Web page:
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Disclosure of HIV Serostatus and Pre-exposure Prophylaxis Use on Internet Hookup Sites Among Men Who have Sex with Men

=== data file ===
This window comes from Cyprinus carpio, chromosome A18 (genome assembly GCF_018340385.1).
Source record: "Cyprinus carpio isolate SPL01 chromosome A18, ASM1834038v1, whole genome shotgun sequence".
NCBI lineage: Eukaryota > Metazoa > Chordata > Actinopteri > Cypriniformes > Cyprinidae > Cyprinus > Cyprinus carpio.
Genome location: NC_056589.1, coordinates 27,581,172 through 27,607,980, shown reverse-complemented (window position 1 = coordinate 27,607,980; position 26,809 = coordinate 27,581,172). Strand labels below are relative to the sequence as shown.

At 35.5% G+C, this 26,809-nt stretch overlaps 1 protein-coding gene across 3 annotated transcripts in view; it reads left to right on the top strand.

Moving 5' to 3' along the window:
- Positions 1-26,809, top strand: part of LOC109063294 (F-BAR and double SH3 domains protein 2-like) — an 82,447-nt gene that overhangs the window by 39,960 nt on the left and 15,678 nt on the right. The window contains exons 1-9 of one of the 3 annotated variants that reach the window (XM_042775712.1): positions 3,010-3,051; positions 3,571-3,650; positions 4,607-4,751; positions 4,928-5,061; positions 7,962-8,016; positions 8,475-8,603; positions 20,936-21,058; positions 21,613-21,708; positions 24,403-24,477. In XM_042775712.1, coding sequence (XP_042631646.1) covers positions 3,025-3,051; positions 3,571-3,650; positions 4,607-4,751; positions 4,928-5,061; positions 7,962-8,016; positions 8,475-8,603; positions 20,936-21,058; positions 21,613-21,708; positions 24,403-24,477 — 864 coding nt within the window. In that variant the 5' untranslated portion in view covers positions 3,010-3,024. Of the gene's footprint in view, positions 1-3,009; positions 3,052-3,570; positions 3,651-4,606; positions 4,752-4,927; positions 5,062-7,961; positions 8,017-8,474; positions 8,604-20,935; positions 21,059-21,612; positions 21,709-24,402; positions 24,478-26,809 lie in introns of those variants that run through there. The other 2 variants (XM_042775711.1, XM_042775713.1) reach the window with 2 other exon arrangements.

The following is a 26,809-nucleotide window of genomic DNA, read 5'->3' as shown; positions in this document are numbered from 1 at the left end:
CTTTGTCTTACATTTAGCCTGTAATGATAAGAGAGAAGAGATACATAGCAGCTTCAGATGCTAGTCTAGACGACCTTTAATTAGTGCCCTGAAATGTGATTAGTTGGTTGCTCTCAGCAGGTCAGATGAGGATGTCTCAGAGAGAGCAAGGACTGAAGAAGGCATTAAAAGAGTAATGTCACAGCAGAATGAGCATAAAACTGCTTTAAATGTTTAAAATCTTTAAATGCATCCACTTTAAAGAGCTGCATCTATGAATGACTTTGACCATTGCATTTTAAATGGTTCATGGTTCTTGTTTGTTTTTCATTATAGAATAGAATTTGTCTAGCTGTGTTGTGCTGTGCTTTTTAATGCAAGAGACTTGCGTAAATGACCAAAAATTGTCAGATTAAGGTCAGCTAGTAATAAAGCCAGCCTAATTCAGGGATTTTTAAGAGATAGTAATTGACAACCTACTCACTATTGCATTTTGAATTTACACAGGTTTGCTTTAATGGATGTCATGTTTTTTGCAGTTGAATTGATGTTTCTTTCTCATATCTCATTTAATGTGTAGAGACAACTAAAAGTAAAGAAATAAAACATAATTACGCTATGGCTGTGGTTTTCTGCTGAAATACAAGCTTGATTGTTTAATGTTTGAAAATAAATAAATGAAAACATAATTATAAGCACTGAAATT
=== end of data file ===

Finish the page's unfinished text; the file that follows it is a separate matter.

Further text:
Introduction.In the United States, HIV continues to disproportionately impact gay, bisexual and other men who have sex with men (MSM) [1 , 2 ]. Pre-exposure prophylaxis (PrEP) is a daily oral medication (emtricitabine/tenofovir disoproxil fumarate) that is highly effective in preventing HIV infection among MSM [3 ]. Interest in PrEP has been high among MSM [4 ], and uptake is increasing [5 ]. Current challenges to successful PrEP implementation include suboptimal awareness, lack of access to health care, lack of insurance coverage, out-of-pocket costs, stigma, adherence, and retention in care [3 , 6 , 7 , 8 , 9 , 10 ]. These barriers may be more pronounced among Black/African American and Hispanic/Latinx MSM. As PrEP implementation progresses, understanding how MSM disclose their PrEP use and how PrEP may affect sexual decision-making is important to optimize HIV prevention approaches to addressing the HIV epidemic.The increasing use of internet websites and geosocial networking (GSN) applications (“apps”) to meet sex partners, known as “hookup sites,” present an ideal opportunity to promote PrEP among MSM [11 , 12 , 13 ]. Since inception, the internet has provided a platform for MSM to engage other men for both social and sexual purposes, beginning with online chatrooms in the late 1990s [14 ]. Over time, studies have demonstrated that greater numbers of MSM are meeting their sexual partners online [14 , 15 ]. This cumulated in the launch of Grindr in 2009, one of the most popular hookup sites/apps accessible on smartphone devices [12 , 16 ]. Other commonly used hookup sites include Jack’d, Manhunt, Scruff, Adam4Adam/RADAR, and Black Gay Chat [11 , 12 ]. Currently, a majority of MSM report using at least one hookup site to find sex partners [12 , 16 ]. These hookup sites use geographic location to identify potential sex partners in the area and allow users to contact others within their network. As hookup sites have gained popularity, finding sex partners has become increasingly accessible. An outcome of widespread site use is increased frequency at which individuals meet anonymous sexual partners [11 ]. Hookup sites typically require users to populate profiles that include basic demographics such as age, gender, race, ethnicity, and relationship status, with an option to write in biographical information [12 , 17 ]. Some hookup sites allow users to list their preferred sexual behaviors and sexual positions which may include condomless anal sex (CAS) or “barebacking” [18 ]. Based on geographic proximity and user profiles, men may also message potential partners.HIV and PrEP disclosure options have also become popular additions to a user’s profile [19 , 20 ]. While HIV status disclosure is a common feature on many apps, sites such as Grindr, Scruff, Manhunt, and Adam4Adam allow users to disclose “on PrEP” in their profile [12 , 20 ]. Changing profile settings to display HIV and PrEP status may help individuals make informed decisions about sexual behaviors and condom use [19 ]. These disclosure options may serve as a way to reduce HIV risk among MSM. Men who choose to disclose preferences may reduce HIV risk through “serosorting,” where MSM limit HIV transmission by choosing partners for CAS based on concordant HIV status [21 , 22 ].Disclosing HIV and PrEP status through online hookup sites may also reduce stigma surrounding disclosure, and normalize discussions about sexuality and HIV status [12 , 22 , 23 ]. This may be especially salient for individuals who are HIV-positive [19 , 20 , 24 ]. Black/African American and Hispanic/Latinx MSM, who may already experience high internalized, social, and family-related stigma [25 ], may also find it easier to disclose their sexual preferences online [23 ]. Disclosure of HIV/PrEP status may be a way to empower many men to make informed sexual behavior choices. The goal of this study was to investigate current PrEP and HIV disclosure practices on hookup sites, and to understand how PrEP and HIV disclosure may influence behaviors.Methods.The study was conducted from 2016 to 2017 at the Rhode Island Sexually Transmitted Disease (STD) Clinic, the only publicly-funded STD clinic in the state. All MSM presenting for HIV/STD testing, which is roughly 35% of our clinic population, were offered participation with compensation for a one-time demographic and behavioral assessment. The assessment collected data on sociodemographic variables such as age, race, ethnicity, education, income, relationship status, and insurance status. Behavioral risk factors included substance use, transactional sex, internet use to meet sex partners, insertive and receptive anal sex behavior, condom use, and online HIV/PrEP disclosure practices. Men who met partners online were asked if they had used a hookup site that allowed them to display HIV or PrEP status on their profile. Those who responded yes were then asked whether or not they used this profile option, and if they did not, why not. Men were also asked about the likelihood that they would contact a partner for sex or use a condom depending on what was displayed on their partner’s profile. We employed the following questions: If the following appeared on someone’s profile, how much more or less likely would you be to contact them with the intent of having sex? and If the following appeared on someone’s profile, how much more or less likely would you be to use a condom for anal sex with this person? We explored the following possible HIV/PrEP disclosure options on a profile: no information, HIV-positive, HIV-positive with an undetectable viral load, HIV-negative, or HIV-negative and on PrEP. Using a five-point Likert scale, the response options ranged from “less likely” to “more likely.”Bivariate analyses were used to compare sociodemographic and behavioral variables of MSM who met partners online to those who did not. Multivariable logistic regression was used to compare sociodemographic and behavioral variables among those who did and did not use disclosure options. Chi square and Fisher’s exact tests distinguished categorical sociodemographic and risk behavior differences between groups. A two-sided p value of less than 0.05 was considered statistically significant. All statistical analyses were completed using R statistical software version 3.3.2 [26 ].Results.A total of 104 MSM participated in the demographic and behavioral assessment; 63% were 29 years of age or younger, and 33% identified as other than white. Most participants were insured (85%) and 64% had private insurance; 73% reported single as marital status and 6% reported being HIV-positive. Eighty-six percent (n = 89) of the sample had met at least one partner online in their lifetime. Men who met partners online were more likely to have more than five receptive anal partners in the past 12 months (33% vs 0% among men who had never met partners online, p < 0.05). No other demographic or behavioral variables were found to differ significantly between groups (Table 1 ).Table 1 Demographic and behavioral characteristics of men who have sex with men recruited from a sexually transmitted disease clinic (N = 104)  Met Partners online in Rhode Island in the last 12 months (N = 104) Used HIV disclosure options (N = 71)  Total n (%) Yes n (%) No n (%) Fisher’s exact test p-value Total n (%) Yes n (%) No n (%) Fisher’s exact test p-value Total 104 (100) 89 (86) 15 (14) . 71 (100) 39 (55) 32 (45) . Age . . . 0.77 . . . 0.38  13–19 years 11 (11) 10 (11) 1 (7) . 8 (11) 3 (8) 5 (16) .  20–29 years 55 (53) 48 (54) 7 (47) . 36 (51) 19 (49) 17 (53) .  30–39 years 20 (19) 16 (18) 4 (27) . 15 (21) 11 (28) 4 (13) .  40–49 years 10 (10) 9 (10) 1 (7) . 7 (10) 3 (8) 4 (13) .  50 years or older 8 (8) 6 (7) 2 (13) . 4 (6) 3 (8) 2 (6) . Race . . . 0.40 . . . 0.015  White 70 (67) 61 (69) 9 (60) . 48 (68) 22 (56) 26 (81) .  Black or African American 10 (10) 7 (8) 3 (20) . 7 (10) 3 (8) 4 (13) .  Asian 5 (5) 5 (6) 0 (0) . 4 (6) 3 (8) 1 (3) .  Other 19 (18) 16 (18) 3 (20) . 12 (17) 11 (28) 1 (3) . Ethnicity . . . 0.42 . . . 0.081  Hispanic/Latino 14 (13) 11 (12) 3 (20) . 8 (11) 8 (21) 0 (0) .  Non-Hispanic/Latino 90 (87) 78 (88) 12 (80) . 63 (89) 31 (79) 32(100) . Sexual orientation . . . 1.0 . . . 0.40  Homosexual or gay 86 (83) 73 (82) 13 (87) . 60 (85) 31 (79) 29 (91) .  Bisexual 17 (16) 15 (17) 2 (13) . 10 (14) 7 (18) 3 (9) .  Other 1 (1) 1 (1) 0 (0) . 1 (1) 1 (3) 0 (0) . Relationship status . . . 0.65 . . . 0.87  Single 76 (73) 66 (74) 10 (67) . 57 (80) 30 (77) 27 (84) .  In a relationship/married 26 (25) 21 (24) 5 (33) . 13 (18) 8 (21) 5 (16) .  Divorced/other 2 (1) 2 (2) 0 (0) . 1 (1) 1 (2) 0 (0) . Education level . . . 0.097 . . . 0.44  High school diploma or less 13 (13) 11 (12) 2 (13) . 7 (10) 5 (13) 2 (6) .  Some college 39 (38) 37 (42) 2 (13) . 29 (41) 13 (33) 16 (50) .  College 34 (33) 28 (31) 6 (40) . 25 (35) 16 (41) 9 (28) .  Graduate school 18 (17) 13 (15) 5 (33) . 10 (14) 5 (13) 5 (16) .  Income . . . 0.56 . . . 0.36b  Less than $12,000 33 (32) 28 (31) 5 (33) . 22 (31) 10 (26) 12 (38) .  $12,000–$29-999 19 (18) 17 (19) 2 (13) . 11 (16) 5 (13) 6 (19) .  $30,000–$59,999 34 (33) 27 (30) 7 (47) . 23 (32) 16 (41) 7 (22) .  $60,000 or greater 18 (17) 17 (19) 1 (7) . 15 (21) 8 (21) 7 (22) . Insurance status . . . 0.94 . . . 0.37  None 16 (15) 14 (16) 2 (13) . 8 (11) 3 (8) 5 (16) .  Private 67 (64) 56 (63) 11 (73) . 49 (69) 26 (67) 23 (72) .  Public 19 (18) 17 (19) 2 (13) . 12 (17) 9 (23) 3 (9) .  Yes, other 2 (2) 2 (2) 0 (0) . 2 (3) 1 (3) 1 (3) . HIV status . . . 1.0 . . . 0.79  Positive 6 (6) 5 (6) 1 (7) . 5 (7) 2 (5) 3 (9) .  Negative 91 (88) 78 (88) 13 (87) . 60 (85) 34 (87) 26 (81) .  Missing 7 (7) 6 (7) 1 (7) . 6 (8) 3 (8) 3 (9) . Receptive anal sex partners, last 12 months . . . 0.009  . . . 0.91b  ≤ 5 partners 75 (72) 60 (67) 15 (100) . 45 (63) 24 (62) 21 (66) .  > 5 partners 29 (28) 29 (33) 0 (0) . 26 (37) 15 (38) 11 (34) . Always use condom 24 (23) 18 (20) 6 (40) 0.11 14 (20) 7 (18) 7 (22) 0.91b Drug use Poppers, last 12 months 35 (34) 33 (37) 2 (13) 0.08 30 (42) 14 (36) 16 (50) 0.34b Other drugsa, last 12 months 22 (21) 20 (22) 2 (13) 0.73 19 (27) 9 (23) 19 (31) 0.61b Crystal meth, ever use 9 (9) 8 (9) 1 (7) 1.0 7 (10) 4 (10) 3 (9) 1.0 Injection drugs, ever use 7 (7) 7 (100) 0 (0) 0.59 7 (10) 4 (10) 3 (9) 1.0 Bold values indicate a two-sided p-value of less than 0.05 which was considered statistically significant Percentages may not add up to 100% due to rounding aDefined as any non-popper, non-marijuana use in the past 12 months (i.e., use of bath salts, crystal meth, GHB, ecstasy, LSD, heroin, Special K, crack cocaine, or other) bDenotes that a Chi square test was performedAmong MSM who met partners online, Fig. 1 displays HIV/PrEP disclosure practices. Eighty percent (n = 71/89) reported using a hookup site that allowed one to disclose their HIV or PrEP status. Of these, 55% (n = 39/71) used the status options on their individual profiles, which included “HIV positive,” “HIV negative,” “HIV negative, on PrEP,” or “HIV positive, undetectable.” Of the 45% (n = 32/71) who did not use the HIV disclosure option and had met partners online, the most common reason was “I prefer people to ask me” (34%; n = 11/32). Thirty-three percent (n = 20/61) of those who met partners online and used a hookup site that had a PrEP disclosure option reported using that option, “HIV negative, on PrEP.” The most common reason for not using the PrEP disclosure option was not taking PrEP (71%). Notably, there was not an option to display “HIV negative, not on PrEP.” White MSM were less likely to disclose HIV status than MSM of color (46% of white MSM disclosed, vs 74% of MSM of color, p < 0.05, Table 1 ). In the multivariable regression, age, race, and number of receptive anal sex partners were not significantly associated with HIV/PrEP disclosure. Open image in new window Fig. 1 Disclosure of HIV/pre-exposure prophylaxis on internet hookup sites among men who have sex with menWe explored how HIV/PrEP disclosure was associated with likelihood of contacting a potential partner online and using a condom with that partner (Figs. 2 , 3 ). When no information was displayed on a potential partner’s profile, 63% (n = 56/89) responded that it would make no difference in their likelihood of contacting that individual with the intent of having sex. Eighty percent (n = 71/89) said they would be less likely to contact someone if they were HIV-positive; 57% (n = 51/89) would still be less likely to contact an HIV-positive person, even if their profile indicated they were undetectable. Fifty-two percent (n = 46/89) of MSM reported being more likely to contact an individual who reported being HIV-negative and 47% (n = 42/89) said they were more likely to contact if a person was on PrEP, with 43% (n = 38/89) indicating it made no difference. Open image in new window Fig. 2 Disclosure options and potential sex partners (N = 89). The percentages represent the number of men who would be more or less likely to contact another man with the intent of having sex if the following information appeared on that person’s profile Open image in new window Fig. 3 Disclosure options and condom use (N = 89). The percentages represent the number of men who would be more or less likely to use condoms with a man met online if the following information appeared on that person’s profileSixty-one percent (n = 54/89) of MSM said they would be more likely to use a condom for anal sex with a person who did not disclose their HIV status or their PrEP use. With potential partners who display that they are HIV-positive on their profile, 60% (n = 53/89) of participants said they would be more likely to use a condom with that individual, and similarly, for potential partners who were HIV-positive but undetectable, 56% (n = 50/89) of participants said they would be more likely to use a condom. For HIV-negative individuals, 46% (n = 39/89) reported it would make no difference, and if on PrEP, 40% (n = 36/89) said it would make no difference.Discussion.This is among the first studies to explore HIV/PrEP disclosure use among MSM who meet partners online and examine how disclosure may inform sexual decision-making and sexual partner choices. Most of the MSM presenting for HIV/STD screening had met partners online (86%), supporting similar studies that found frequent use of hookup sites among MSM [3 , 4 , 14 ]. MSM were more likely to contact HIV-negative individuals and those on PrEP than individuals who were HIV-positive or displayed no information on their profile. However, only 38% of men used HIV disclosure options on hookup sites and only 19% used the PrEP disclosure option. These results can inform future public health approaches and interventions to improve HIV/PrEP disclosure use among MSM meeting partners on online hookup sites.Disclosure of HIV status has been found to encourage safer sex practices and prevent new HIV infections [27 ]. MSM who meet partners online are more likely to engage in risky sexual behaviors, such as CAS and sex with anonymous partners [28 ], and disclosure options on these sites may be useful in helping MSM make safer sex decisions. In a previous study, MSM who reported engaging in CAS with an online partner reported doing so because the partner had disclosed on their profile that they had an undetectable viral load or that they were on PrEP [20 ]. PrEP use indicates that a potential partner is likely HIV-negative and uses a medication protective against HIV, leading to a reduced risk of HIV transmission. Seventy-three percent of the sample reported that they did not disclose PrEP status because they are not taking PrEP. The PrEP disclosure option was less frequently used due to the lack of an option for “not on PrEP” on most hookup sites at the time participants were surveyed. Providing the option to display one’s PrEP status, whether on PrEP or not, may help reduce HIV risk among MSM who meet partners online.More than half of participants who met partners online reported that they disclose their HIV status, whether it be HIV-positive or HIV-negative. Among those who did not disclose, the most commonly cited reason was that people prefer to discuss their HIV status in person (34%). Hookup sites with disclosure options may help individuals make informed decisions about their sexual health, as men may choose to avoid CAS with HIV-positive partners who are not on antiretrovirals and have a detectable viral load. More than half (60%) of the study sample reported they would be more likely to use condoms with a partner if he disclosed an HIV positive status on his profile, affirming that HIV disclosure options can promote condom use. However, when HIV-positive MSM disclose their status online they may be subjecting themselves to external stigma and sexual rejection, as evidenced by the 80% of MSM who responded that they would be less likely to contact another man for sex if HIV-positive status appeared on his profile. Our findings demonstrate that MSM who meet partners online may find disclosure a useful and important practice when seeking sexual partners. However, many men do not use these options, potentially due to stigma concerns. Our study supports previous research and provides additional insights on the decision-making process related to HIV/PrEP disclosure among MSM who meet partners online. However, the outcomes of using these disclosure options are still largely unknown and warrant further evaluation.Race was also significantly associated with disclosing HIV/PrEP status online. MSM of color (74%) were more likely to disclose their status on their online profiles. The reasons for these findings are unclear but may be attributed to the higher risk of HIV transmission in communities of color, especially among Black/African American MSM. In contrast, previous research found that Black/African American MSM had higher levels of stigma and were less likely to disclose HIV status to potential partners [25 ]. This may be a consequence of increased stigma and racial bias toward Black/African American men resulting in stereotypes related to HIV risk [29 ]. Despite this, hookup sites may make disclosure less stigmatizing for MSM of color because the fear of face-to-face discussion is eliminated through online disclosure [20 ]. Further research is needed to understand the relationship between race and disclosure, as well as the barriers to disclosure confronted by MSM of color which include stigmatization and racialized stereotypes of HIV risk.We found that individuals who meet partners online are more likely to have multiple receptive anal sex encounters in the past year than individuals who do not. This corroborates findings from other studies that show MSM who meet partners online report a higher average number of sexual partners [19 , 30 ]. Studies also indicate that MSM who meet partners online represent a significant high-risk population. Public health efforts to reach this population have been hampered by the high-cost of advertising [12 ]. Additionally, successful public health efforts rely on hookup sites having advertising policies that are amenable and not cost-prohibitive to public health messaging [12 ]. Recently, many sites have improved their HIV prevention efforts. In addition to HIV and PrEP disclosure options, some hookup sites offer free or low-cost advertisements for public health agencies. Scruff, for example, has started the Benevolads Program, which allows nonprofits to create and post free advertisements [31 ]. While these efforts have advanced access to HIV prevention campaigns, cost and hookup site policies still limit the ability for outreach on hookup sites.The study has several limitations. The study was performed at the only publically funded STD clinic in Rhode Island, and men enrolling in the study may represent a group at higher risk for HIV compared to the general population. As men were seeking sexual health services at the time of participation, their active utilization of healthcare may imply an increased self-efficacy to disclose sexual practices. The sample size of the study also had limited power to detect smaller differences in demographic and behavioral variables in both bivariate and multivariable analyses. Participant interviews relied on self-reported behaviors, which may be subject to social desirability bias. This may also be the case with reporting their own HIV/PrEP disclosure on sites/apps, whether it be recalling their usage or accuracy regarding disclosure practices. In addition, between the end of the study period and the publication of results, company policies on hookup sites may have changed. Nevertheless, evaluating the widespread use of online hookup sites among MSM provides beneficial insight into the utilization of HIV/PrEP disclosure options online, the frequency in which users engage in high-risk sexual behaviors like CAS, and the overall HIV risk among MSM who meet partners online.Hookup sites are widely used by MSM to meet sexual partners and may increase HIV transmission. Many hookup sites allow users the option to disclose their HIV/PrEP status to potential partners. However, the majority of MSM who use hookup sites do not use these features. Encouraging hookup app users to use these features might involve promoting sexual health education and knowledge about PrEP. Such efforts could take place through educational intervention in clinic settings or through the apps themselves, such as through a feature in the app that would communicate important sexual health information, including descriptions of the disclosure options. Additionally, making these options available on more sites has the potential to grant agency in sexual health among its users and may encourage MSM to use them. Future research is needed to determine how disclosure options may affect sexual decision-making and risk behaviors.